Your costs come in in that you have to run payroll, file taxes, accounting, licensing, insurance. Luckily you can find free 401Ks offered by Fidelity, Schwab, and Vanguard.

I do this myself and run about $4k per year in just costs to keep the business open and includes running payroll 4 times per year. With you being the boss and employee, you can come up with an agreement to pay yourself on any schedule you choose. I do quarterly, but I know others that do annually.

Its tricky, but if you can swing it, there are many benefits to owning and running a small business. Among them some tax advantage, but also you can decide what match will go into your 401K. The IRS places limits on the match for solo 401Ks, but you have quite a bit of flexibility.

You may want to try to find an accountant to guide you through setting this all up. Mine did, generously, and did not charge me a fee. In exchange they gained a customer for life.

Even if the fees to set this all up are a bit high, you may want to do it anyway if there is a good chance this work will increase or you can find more client(s).

  • There's no payroll for a sole proprietorship with no employees, and all the other items "file taxes, accounting, licensing, insurance" are required in order to do commercial work under contract, and have zero to do with whether it is done personally or under the auspices of a company. – Ben Voigt Apr 12 at 18:22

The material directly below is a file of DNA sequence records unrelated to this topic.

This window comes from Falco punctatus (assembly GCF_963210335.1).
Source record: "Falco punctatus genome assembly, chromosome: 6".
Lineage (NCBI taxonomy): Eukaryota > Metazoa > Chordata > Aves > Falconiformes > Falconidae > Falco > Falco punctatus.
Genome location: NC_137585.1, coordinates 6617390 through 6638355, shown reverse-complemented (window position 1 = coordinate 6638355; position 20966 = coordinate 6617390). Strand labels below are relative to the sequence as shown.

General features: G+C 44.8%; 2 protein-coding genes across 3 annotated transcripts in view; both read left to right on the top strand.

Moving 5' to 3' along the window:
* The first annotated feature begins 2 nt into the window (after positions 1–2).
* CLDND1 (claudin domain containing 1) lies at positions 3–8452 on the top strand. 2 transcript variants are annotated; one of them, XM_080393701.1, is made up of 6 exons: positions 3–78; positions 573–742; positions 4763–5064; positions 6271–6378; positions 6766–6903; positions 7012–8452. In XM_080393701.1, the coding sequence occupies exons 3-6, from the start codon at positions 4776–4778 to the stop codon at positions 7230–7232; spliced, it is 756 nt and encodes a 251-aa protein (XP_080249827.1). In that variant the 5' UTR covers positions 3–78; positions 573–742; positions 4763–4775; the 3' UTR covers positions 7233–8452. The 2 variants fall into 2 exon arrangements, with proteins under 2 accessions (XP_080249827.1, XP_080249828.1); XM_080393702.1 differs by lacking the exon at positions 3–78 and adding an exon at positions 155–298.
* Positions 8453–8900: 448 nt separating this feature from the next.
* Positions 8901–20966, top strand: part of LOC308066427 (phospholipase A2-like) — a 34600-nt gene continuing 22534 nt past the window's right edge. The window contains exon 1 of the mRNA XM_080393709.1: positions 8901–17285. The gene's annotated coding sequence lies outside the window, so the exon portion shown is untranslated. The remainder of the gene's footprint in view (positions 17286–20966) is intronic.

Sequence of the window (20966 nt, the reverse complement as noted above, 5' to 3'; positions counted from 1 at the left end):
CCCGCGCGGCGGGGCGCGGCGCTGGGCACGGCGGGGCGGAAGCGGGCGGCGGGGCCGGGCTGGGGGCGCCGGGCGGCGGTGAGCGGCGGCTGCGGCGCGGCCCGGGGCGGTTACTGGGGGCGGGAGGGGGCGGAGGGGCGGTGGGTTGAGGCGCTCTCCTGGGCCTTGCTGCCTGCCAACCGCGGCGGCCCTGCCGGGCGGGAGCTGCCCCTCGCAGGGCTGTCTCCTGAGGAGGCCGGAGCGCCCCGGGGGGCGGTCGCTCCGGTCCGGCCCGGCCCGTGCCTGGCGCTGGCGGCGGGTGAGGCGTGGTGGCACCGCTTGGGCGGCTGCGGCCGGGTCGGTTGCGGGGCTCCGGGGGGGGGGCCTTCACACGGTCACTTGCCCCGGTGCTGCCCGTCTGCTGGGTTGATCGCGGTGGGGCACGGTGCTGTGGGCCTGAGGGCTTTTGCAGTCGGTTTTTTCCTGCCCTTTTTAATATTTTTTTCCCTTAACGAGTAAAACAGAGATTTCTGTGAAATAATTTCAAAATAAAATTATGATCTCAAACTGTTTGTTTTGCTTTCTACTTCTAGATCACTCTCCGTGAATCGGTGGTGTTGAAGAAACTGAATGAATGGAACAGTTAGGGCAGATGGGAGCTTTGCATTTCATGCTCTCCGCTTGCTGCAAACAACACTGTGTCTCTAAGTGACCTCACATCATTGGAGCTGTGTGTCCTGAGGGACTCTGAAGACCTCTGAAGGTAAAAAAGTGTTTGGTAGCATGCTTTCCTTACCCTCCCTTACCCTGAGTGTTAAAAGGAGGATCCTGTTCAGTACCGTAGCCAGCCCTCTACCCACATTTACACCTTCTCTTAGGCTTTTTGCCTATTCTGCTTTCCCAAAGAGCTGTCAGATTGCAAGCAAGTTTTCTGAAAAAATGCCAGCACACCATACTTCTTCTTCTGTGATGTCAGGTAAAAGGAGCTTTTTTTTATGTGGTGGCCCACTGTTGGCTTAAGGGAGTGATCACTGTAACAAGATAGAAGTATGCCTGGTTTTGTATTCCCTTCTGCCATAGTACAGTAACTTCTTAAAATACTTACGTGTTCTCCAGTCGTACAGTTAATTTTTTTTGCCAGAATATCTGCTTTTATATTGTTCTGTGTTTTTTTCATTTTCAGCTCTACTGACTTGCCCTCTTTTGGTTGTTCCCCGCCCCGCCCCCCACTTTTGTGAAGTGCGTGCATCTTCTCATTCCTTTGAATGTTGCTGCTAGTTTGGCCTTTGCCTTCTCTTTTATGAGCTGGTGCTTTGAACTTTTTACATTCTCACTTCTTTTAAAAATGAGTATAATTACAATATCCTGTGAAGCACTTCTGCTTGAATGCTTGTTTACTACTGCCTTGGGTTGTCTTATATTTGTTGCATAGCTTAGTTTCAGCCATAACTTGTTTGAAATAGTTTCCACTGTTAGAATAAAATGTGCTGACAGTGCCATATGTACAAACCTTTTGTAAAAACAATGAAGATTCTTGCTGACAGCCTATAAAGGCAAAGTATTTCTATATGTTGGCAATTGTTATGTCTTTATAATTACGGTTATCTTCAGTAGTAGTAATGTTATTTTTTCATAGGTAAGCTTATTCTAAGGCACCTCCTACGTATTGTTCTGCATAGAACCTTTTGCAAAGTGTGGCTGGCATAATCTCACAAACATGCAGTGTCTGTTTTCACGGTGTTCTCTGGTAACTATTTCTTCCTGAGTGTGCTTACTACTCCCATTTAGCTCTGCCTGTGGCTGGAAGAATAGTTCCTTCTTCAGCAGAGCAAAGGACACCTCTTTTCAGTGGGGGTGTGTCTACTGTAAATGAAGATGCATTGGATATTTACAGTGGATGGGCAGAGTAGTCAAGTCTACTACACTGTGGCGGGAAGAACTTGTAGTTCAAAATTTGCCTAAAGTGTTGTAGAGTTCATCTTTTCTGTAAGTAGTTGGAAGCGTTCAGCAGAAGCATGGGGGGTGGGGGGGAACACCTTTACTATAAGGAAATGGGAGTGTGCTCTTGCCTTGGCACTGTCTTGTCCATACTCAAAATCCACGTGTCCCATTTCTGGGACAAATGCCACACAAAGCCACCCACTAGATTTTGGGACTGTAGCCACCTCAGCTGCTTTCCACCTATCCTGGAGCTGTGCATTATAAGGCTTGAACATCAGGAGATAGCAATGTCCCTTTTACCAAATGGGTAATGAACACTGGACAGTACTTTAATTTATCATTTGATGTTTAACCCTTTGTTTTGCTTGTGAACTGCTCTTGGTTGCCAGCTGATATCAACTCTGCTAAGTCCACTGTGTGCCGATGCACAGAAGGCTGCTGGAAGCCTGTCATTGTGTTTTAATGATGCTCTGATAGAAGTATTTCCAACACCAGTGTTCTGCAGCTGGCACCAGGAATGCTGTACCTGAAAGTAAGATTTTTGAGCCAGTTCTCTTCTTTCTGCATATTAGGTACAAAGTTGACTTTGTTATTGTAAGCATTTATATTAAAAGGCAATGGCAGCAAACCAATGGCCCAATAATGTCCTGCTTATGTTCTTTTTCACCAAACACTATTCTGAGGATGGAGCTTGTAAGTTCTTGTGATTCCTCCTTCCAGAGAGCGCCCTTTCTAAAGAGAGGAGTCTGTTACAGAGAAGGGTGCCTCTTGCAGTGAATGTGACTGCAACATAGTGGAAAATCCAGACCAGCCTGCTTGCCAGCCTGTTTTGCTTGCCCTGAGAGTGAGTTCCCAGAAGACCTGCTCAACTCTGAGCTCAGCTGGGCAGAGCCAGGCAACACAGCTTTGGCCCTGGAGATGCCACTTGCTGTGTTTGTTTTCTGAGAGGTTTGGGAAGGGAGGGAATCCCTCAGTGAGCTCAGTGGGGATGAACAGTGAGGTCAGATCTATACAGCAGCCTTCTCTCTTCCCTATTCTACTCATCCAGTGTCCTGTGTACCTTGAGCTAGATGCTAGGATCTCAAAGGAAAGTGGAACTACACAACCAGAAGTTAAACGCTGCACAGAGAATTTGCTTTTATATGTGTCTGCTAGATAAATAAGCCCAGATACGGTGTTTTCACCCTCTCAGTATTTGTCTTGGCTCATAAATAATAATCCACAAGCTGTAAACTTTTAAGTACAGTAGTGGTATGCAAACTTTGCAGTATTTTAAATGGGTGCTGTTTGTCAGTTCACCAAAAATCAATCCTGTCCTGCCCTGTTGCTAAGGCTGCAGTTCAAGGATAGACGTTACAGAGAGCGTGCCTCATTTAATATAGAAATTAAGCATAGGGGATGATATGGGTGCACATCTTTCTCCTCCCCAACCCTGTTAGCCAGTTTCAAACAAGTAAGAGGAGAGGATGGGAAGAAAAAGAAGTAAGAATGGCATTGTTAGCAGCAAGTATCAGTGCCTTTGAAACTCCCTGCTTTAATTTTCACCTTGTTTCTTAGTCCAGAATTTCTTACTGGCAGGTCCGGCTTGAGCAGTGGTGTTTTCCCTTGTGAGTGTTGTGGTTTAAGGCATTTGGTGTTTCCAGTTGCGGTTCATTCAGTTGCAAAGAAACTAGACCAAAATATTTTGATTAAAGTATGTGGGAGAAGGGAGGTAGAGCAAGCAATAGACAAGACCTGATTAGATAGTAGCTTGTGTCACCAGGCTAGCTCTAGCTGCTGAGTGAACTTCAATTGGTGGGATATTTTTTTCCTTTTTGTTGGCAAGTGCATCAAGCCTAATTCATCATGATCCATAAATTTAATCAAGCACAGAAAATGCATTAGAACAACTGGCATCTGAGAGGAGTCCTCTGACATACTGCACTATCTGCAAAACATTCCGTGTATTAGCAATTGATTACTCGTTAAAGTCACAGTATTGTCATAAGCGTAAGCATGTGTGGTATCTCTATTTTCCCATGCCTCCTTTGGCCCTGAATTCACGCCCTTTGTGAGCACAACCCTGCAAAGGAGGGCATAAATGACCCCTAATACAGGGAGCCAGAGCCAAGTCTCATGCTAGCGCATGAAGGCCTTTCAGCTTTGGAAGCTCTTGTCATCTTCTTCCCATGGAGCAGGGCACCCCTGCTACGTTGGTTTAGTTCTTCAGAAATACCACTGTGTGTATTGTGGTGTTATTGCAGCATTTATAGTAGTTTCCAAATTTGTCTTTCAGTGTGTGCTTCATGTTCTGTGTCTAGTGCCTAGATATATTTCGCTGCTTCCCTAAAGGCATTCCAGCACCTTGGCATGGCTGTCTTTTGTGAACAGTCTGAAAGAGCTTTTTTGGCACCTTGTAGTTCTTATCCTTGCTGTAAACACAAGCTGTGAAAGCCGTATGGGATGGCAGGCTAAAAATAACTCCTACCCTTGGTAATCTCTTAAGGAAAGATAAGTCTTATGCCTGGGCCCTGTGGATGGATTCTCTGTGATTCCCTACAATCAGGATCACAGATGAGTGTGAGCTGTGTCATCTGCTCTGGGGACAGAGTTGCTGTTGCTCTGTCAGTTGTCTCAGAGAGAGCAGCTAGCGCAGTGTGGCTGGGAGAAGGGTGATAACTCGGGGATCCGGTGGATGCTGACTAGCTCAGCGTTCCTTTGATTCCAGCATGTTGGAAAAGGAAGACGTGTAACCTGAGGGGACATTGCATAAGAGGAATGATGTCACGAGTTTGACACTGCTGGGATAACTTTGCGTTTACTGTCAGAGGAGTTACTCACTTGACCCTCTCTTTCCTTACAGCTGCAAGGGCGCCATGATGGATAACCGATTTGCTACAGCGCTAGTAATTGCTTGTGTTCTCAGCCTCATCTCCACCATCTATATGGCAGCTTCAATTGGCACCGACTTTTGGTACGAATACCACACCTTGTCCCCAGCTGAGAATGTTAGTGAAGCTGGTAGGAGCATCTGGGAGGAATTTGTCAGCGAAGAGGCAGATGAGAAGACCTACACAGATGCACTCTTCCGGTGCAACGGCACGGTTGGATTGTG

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    A large potion of this answer seems to be devoted to the viability of self-employment in general, rather that implementation of 401(k) specifically. – Acccumulation Apr 12 at 19:11
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Consider a SEP IRA instead of a Solo 401k. SEP IRAs are quite a bit simpler to implement and give you essentially the same benefits as a Solo 401k.

With a SEP IRA you can contribute about 20% of your yearly profit up to $56k. The actually formula is complicated so just let your accountant or tax software give you the precise number.

I believe you can contribute more or less the same amounts with a Solo 401k between your salary and profit sharing but it is more complicated.

  • Important to note that any sort of IRA interferes with back-door Roth IRA contributions, because the cost basis of all IRA accounts gets combined and conversions are taxed proportionally. – Ben Voigt Apr 12 at 18:31
  • Also, the solo 401(k) allows contributing more. Let X be the business's profit after paying expenses and self-employment tax. Then the contribution limit is pretty close to X or (19000 + 0.2 * (X-19000)) or 56000, whichever is lowest. – Ben Voigt Apr 12 at 18:33
  • Don’t IRAs have RMD at 70-1/2, but the 401(k), not? Or is the solo not excluded? – JoeTaxpayer Apr 12 at 19:40
  • @JoeTaxpayer: When is any 401(k) exempt from an RMD? I thought Roth IRAs don't require distributions, but all other combinations have them? – Ben Voigt Apr 13 at 1:22
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    @Ady: Yes, because you can't have a basis in a Traditional 401(k) account (an after-tax account is separate), you can use reverse rollover from IRA to 401(k) to separate and concentrate your basis. – Ben Voigt Apr 13 at 4:54